There are many schools of thought surrounding this…so, I’ll touch on a few, and I’m sure others will chime in with their own thoughts. I’ll state these as absolutes (which doesn’t mean they are), and then give a possible avenue to combat it:

  1. You simply have a thicker/wider waist area. This means that the way your bone structure is (from genetics) is simply wider. There’s nothing you can do about that, BUT bodybuilding and physique is all about illusion, right? So, to get around this, the easiest thing to do is to work on your shoulder width, upper back width, and the width of your chest. Making your delts wider will give the illusion of a slimmer waist.

  2. You hold fat around your midsection/love handles. It’s amazing how small most peoples’ waists are once the fat (that isn’t even all that noticeable) comes off. This is the case for myself. I just make sure to hit my core directly twice a week, and then when the extra fat comes off with diet, it usually looks pretty good.

  3. You have over-developed core muscles from powerlifting. I don’t put TOO much stock into this theory (others will vehemently disagree with me). But, if you do, a couple things you can do to help combat this “over-development” would be to a) do bodyweight core exercises only (no weighted crunches, etc), b) make sure to wear a belt when deadlifting/squating (so that your core muscles don’t have to work AS hard), or c) stop doing the heavy squats and deadlifts (do leg press variations and stiff-legs instead).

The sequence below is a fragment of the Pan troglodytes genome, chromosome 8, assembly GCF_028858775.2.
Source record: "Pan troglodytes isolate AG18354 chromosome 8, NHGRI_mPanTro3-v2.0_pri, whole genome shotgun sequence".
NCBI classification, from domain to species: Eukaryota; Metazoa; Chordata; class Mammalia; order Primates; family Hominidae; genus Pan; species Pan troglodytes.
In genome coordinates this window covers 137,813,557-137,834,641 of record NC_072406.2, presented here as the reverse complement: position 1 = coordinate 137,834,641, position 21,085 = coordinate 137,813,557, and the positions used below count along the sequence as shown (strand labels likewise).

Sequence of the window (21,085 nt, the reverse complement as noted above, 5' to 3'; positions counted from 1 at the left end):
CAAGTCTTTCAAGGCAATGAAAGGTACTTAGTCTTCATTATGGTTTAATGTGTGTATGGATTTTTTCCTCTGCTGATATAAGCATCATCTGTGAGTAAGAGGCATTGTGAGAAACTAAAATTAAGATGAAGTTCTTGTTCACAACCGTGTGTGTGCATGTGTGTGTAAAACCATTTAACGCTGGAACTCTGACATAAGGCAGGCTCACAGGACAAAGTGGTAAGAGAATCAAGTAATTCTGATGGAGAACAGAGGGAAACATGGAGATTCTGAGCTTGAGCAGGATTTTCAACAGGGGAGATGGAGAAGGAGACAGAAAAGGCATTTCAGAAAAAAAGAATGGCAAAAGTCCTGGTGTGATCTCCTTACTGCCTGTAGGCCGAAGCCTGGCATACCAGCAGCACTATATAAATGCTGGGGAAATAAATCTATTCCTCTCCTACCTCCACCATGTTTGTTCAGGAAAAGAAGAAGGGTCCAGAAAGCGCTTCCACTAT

Looking at your pictures, I wouldn’t say that you have a thicker waist. I think developing your delts will help a lot with the illusion. Judging by your last photo, the physique twisting pose already gives a pretty good illusion of a smaller waist.

But I’m only one dude…I’ll let the REAL bodybuilders take over from here :slight_smile:

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Thank you very much! That was all really helpful. I guess we will see with time.

So I just finished my first workout of my new split and a new mindset on training.

Today was chest and biceps and it was quite the experience. I went in with the mentality to make sure I felt the appropriate muscles working, as this is something I’ve never really thought about before as I trained.

My workout was a follows:

Flat BB Bench press
135x5, 145x5, 155x5, 165x5, 165x5
started to feel it more in triceps on the final set, struggled to feel it in the chest, need to work on it.

Incline BB bench press
95x10, 105x8, 115x5